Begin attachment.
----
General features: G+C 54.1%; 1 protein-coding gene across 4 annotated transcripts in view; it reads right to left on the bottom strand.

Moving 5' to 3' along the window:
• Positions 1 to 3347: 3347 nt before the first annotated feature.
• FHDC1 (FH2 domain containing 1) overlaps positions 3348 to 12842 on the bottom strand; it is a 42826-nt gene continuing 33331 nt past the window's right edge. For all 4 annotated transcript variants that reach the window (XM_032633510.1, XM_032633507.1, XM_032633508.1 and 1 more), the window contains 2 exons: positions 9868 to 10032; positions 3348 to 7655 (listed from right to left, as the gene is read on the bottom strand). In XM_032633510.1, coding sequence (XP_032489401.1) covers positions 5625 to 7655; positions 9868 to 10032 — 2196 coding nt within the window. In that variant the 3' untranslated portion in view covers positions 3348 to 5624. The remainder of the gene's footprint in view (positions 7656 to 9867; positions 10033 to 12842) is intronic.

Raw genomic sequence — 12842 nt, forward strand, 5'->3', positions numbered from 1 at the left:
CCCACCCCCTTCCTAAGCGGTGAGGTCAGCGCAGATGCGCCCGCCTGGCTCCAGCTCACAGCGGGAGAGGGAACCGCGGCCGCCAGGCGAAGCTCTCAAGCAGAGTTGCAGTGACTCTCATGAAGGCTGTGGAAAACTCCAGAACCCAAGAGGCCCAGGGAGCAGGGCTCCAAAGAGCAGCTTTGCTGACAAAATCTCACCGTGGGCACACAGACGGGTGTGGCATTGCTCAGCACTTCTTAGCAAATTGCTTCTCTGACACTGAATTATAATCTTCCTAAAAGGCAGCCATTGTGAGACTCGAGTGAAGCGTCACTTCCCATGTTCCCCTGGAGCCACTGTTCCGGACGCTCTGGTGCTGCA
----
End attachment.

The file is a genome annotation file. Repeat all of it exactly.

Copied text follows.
General features: G+C 54.1%; 1 protein-coding gene across 4 annotated transcripts in view; it reads right to left on the bottom strand.

Moving 5' to 3' along the window:
• Positions 1 to 3347: 3347 nt before the first annotated feature.
• FHDC1 (FH2 domain containing 1) overlaps positions 3348 to 12842 on the bottom strand; it is a 42826-nt gene continuing 33331 nt past the window's right edge. For all 4 annotated transcript variants that reach the window (XM_032633510.1, XM_032633507.1, XM_032633508.1 and 1 more), the window contains 2 exons: positions 9868 to 10032; positions 3348 to 7655 (listed from right to left, as the gene is read on the bottom strand). In XM_032633510.1, coding sequence (XP_032489401.1) covers positions 5625 to 7655; positions 9868 to 10032 — 2196 coding nt within the window. In that variant the 3' untranslated portion in view covers positions 3348 to 5624. The remainder of the gene's footprint in view (positions 7656 to 9867; positions 10033 to 12842) is intronic.

Raw genomic sequence — 12842 nt, forward strand, 5'->3', positions numbered from 1 at the left:
CCCACCCCCTTCCTAAGCGGTGAGGTCAGCGCAGATGCGCCCGCCTGGCTCCAGCTCACAGCGGGAGAGGGAACCGCGGCCGCCAGGCGAAGCTCTCAAGCAGAGTTGCAGTGACTCTCATGAAGGCTGTGGAAAACTCCAGAACCCAAGAGGCCCAGGGAGCAGGGCTCCAAAGAGCAGCTTTGCTGACAAAATCTCACCGTGGGCACACAGACGGGTGTGGCATTGCTCAGCACTTCTTAGCAAATTGCTTCTCTGACACTGAATTATAATCTTCCTAAAAGGCAGCCATTGTGAGACTCGAGTGAAGCGTCACTTCCCATGTTCCCCTGGAGCCACTGTTCCGGACGCTCTGGTGCTGCA